Let’s get crafting!

For my youngest students, we actually did not do a craft. Instead, I prepared a Nutcracker coloring project for them. I got the idea from another site, but of course I wanted to make it German! So I started drawing the outline of a nutcracker. It helped when I realized I could fold my paper in half and trace the right side of it, so that it turned out symmetrical! Then I scanned it and started adding shapes. Here’s how it turned out:

I have to say, I’m really quite pleased with how it turned out! You can download the PDF for free here:

The children enjoyed the project!

Stay tuned for projects from the 1st & 2nd graders, 3rd & 4th graders, and 5th & 6th graders!

Nussknacker / Nutcracker 2020 – Part 1

The Nutcracker story in 1st & 2nd grade

This year inspiration struck, and I decided to bring The Nutcracker into all of my classes, from pre-k to 6th grade. All the children will be introduced (or reintroduced) to the story, and each level will do a different art project. I can’t wait to see how it all comes together!

For pre-k/kindergarten students, we will read a shortened book and do a simple coloring project.

For elementary & middle school students, the lessons will be in two parts. This week, I am telling the story and giving the children some background on nutcrackers and the fairy tale.

In elementary school, I’ll tell a simple version of the story. First & second grade heard the story yesterday:

Knack!

I decided to draw my nutcracker ahead of time, as it is so detailed. And every time I said “Nussknacker” the children were supposed to say “Knack!” You can download them both for free below:

After the story, the students will get a simple worksheet to fill in. Read more about the Steckbrief” in this post!

The text for 1st & 2nd grade:

Read more about the Story Listening lesson from two years ago that used this text in this post.

You can also read the updated text from this year and download it for free here:

Klingelingeling! Jingle Bells

While we may not be singing in the classrooms right now, that doesn’t mean we can’t have music! I usually teach the children the song “Kling, Glöckchen, Klingelingeling” at this time of year. In the past few years, I have made little bells at home to give to the children, so they can play along as we sing. But this year, I decided to let them make the bells. And then we said the words Kling, Glöckchen, Klingelingeling.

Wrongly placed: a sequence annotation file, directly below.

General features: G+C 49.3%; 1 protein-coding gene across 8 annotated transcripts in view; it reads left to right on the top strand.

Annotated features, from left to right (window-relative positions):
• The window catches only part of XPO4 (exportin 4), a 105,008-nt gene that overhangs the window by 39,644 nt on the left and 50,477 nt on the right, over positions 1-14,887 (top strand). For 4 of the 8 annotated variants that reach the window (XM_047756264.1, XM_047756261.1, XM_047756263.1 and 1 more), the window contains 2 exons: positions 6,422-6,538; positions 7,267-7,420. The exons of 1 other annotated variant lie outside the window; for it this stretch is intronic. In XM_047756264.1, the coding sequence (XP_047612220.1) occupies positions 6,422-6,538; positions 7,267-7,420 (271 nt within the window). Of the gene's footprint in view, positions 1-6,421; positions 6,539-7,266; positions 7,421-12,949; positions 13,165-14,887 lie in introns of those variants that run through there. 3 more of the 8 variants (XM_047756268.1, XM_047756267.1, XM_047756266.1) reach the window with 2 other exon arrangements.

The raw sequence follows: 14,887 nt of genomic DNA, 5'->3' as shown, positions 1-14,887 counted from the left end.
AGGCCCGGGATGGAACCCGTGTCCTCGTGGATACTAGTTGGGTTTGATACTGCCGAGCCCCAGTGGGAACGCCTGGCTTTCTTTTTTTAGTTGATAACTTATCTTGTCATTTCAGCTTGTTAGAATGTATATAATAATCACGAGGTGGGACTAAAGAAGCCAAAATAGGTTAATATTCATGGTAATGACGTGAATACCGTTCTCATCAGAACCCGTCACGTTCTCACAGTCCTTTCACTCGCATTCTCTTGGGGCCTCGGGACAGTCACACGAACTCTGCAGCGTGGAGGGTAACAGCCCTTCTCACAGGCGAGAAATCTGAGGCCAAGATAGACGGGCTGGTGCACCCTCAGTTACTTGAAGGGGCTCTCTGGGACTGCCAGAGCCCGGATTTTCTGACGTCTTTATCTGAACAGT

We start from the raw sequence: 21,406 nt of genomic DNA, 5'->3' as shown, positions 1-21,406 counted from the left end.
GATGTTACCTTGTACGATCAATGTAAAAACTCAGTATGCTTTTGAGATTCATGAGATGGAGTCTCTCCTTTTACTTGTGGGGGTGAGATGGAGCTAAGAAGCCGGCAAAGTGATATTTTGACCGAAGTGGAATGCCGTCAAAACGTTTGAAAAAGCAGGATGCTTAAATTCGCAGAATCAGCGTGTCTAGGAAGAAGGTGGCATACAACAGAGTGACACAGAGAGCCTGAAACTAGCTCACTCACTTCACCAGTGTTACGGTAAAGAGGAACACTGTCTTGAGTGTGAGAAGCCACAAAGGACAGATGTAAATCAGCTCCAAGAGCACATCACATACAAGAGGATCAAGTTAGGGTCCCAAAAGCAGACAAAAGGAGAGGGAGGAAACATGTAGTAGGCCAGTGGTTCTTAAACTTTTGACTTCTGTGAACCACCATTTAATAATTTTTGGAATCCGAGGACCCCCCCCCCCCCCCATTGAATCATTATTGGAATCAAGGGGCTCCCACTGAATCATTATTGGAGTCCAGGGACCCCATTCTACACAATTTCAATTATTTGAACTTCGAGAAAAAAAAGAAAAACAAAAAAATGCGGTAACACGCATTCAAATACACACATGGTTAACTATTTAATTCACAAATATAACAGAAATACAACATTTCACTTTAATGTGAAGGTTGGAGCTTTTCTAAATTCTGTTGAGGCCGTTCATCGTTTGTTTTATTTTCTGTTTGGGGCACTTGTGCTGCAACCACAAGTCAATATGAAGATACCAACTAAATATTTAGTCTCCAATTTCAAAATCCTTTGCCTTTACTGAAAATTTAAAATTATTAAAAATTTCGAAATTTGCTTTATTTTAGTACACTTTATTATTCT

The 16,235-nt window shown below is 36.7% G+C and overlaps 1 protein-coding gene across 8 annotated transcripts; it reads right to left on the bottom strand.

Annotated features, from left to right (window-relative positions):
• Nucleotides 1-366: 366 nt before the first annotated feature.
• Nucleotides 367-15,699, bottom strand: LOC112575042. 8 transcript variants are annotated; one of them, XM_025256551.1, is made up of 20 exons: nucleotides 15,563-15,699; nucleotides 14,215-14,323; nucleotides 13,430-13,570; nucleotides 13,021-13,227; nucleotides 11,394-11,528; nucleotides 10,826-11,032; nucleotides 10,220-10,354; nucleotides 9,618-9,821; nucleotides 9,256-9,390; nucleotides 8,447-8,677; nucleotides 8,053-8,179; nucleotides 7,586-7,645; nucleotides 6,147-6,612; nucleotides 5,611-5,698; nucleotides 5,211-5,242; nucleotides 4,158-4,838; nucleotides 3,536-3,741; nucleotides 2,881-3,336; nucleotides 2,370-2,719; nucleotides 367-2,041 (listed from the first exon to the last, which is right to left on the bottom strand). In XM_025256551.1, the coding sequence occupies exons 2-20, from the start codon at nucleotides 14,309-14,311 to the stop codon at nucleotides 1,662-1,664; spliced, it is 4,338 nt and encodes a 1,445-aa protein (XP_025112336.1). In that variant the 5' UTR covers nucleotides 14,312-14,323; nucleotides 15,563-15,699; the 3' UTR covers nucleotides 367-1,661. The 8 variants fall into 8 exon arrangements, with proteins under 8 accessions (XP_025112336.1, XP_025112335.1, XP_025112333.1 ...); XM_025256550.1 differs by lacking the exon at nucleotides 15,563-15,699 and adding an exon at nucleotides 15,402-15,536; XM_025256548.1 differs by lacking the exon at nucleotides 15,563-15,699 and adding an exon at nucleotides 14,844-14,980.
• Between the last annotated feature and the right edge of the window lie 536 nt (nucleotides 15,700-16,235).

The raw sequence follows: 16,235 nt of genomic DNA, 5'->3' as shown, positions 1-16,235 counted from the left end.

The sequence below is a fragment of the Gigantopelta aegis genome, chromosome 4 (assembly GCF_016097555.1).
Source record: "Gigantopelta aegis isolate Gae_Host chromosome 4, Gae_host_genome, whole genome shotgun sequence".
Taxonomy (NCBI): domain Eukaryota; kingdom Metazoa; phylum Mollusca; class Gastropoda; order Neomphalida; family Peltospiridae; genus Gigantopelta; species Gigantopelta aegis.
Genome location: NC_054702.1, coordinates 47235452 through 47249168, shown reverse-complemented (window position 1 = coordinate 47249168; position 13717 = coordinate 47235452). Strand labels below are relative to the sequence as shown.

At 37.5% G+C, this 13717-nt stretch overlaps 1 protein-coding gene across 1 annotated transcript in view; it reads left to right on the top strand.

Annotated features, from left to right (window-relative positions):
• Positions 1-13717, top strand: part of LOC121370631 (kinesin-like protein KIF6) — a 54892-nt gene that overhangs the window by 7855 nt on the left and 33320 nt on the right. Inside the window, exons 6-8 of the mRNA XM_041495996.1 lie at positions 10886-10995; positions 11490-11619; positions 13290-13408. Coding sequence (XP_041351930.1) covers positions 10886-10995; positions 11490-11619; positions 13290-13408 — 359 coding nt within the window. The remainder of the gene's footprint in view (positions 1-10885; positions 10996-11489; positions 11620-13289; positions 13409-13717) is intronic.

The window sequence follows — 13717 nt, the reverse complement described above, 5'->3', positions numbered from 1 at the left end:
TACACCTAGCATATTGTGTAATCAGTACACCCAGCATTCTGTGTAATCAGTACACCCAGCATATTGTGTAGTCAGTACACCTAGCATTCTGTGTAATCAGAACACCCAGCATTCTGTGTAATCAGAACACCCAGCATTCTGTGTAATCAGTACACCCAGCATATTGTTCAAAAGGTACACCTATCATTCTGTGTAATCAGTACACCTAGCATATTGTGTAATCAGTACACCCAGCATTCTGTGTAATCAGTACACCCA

To make the bells, you need:

  • 2 pipe cleaners in two different colors (we used red & white this year)
  • three bells

That’s it! I get my bells at the Dollar Store. You have to make sure you get bells that have a big enough “loop” or “handle” at the top, so the pipe cleaner can go through.

For instructions on how to make the bells, see this post!

After I taught the children how to say “Kling, Glöckchen, Klingelingeling” we clapped out the rhythm as we said it. Then I told them that we needed bells to ring instead of just clapping! So we made the bells. And then I showed them one of my favorite things: and Advent calendar from our Swiss au pair. Each day plays a different song!

We listened to the German song for Day 2, of course – Kling, Glöckchen, Klingelingeling! And we rang our bells in time and spoke the words we’d learned.

(This Advent calendar plays 48 beautiful songs – 24 German and 24 English! It uses only 3 AA batteries. And the melodies are lovely to listen to! You can find more about them here! No compensation for me – I just like them!)

The children enjoyed the music so much, that we listened to several other songs. “O Tannenbaum“, “Stille Nacht“, and “Jingle Bells”.

Here is a coloring page that goes with the song:

Frohe Weihnachten!

Nikolaus Lied / Song

Normally, I would teach the children the song “Lasst uns froh und munter sein” when we celebrate Nikolaus. (Check out this post to see how I teach it and get the free materials to go along with it!) However, as we are not singing in the classrooms right now, I just played the song for them as they work on crafting their boots.

However, I did send them home with a coloring page that also has the words to the song!

You can download the coloring page for free here: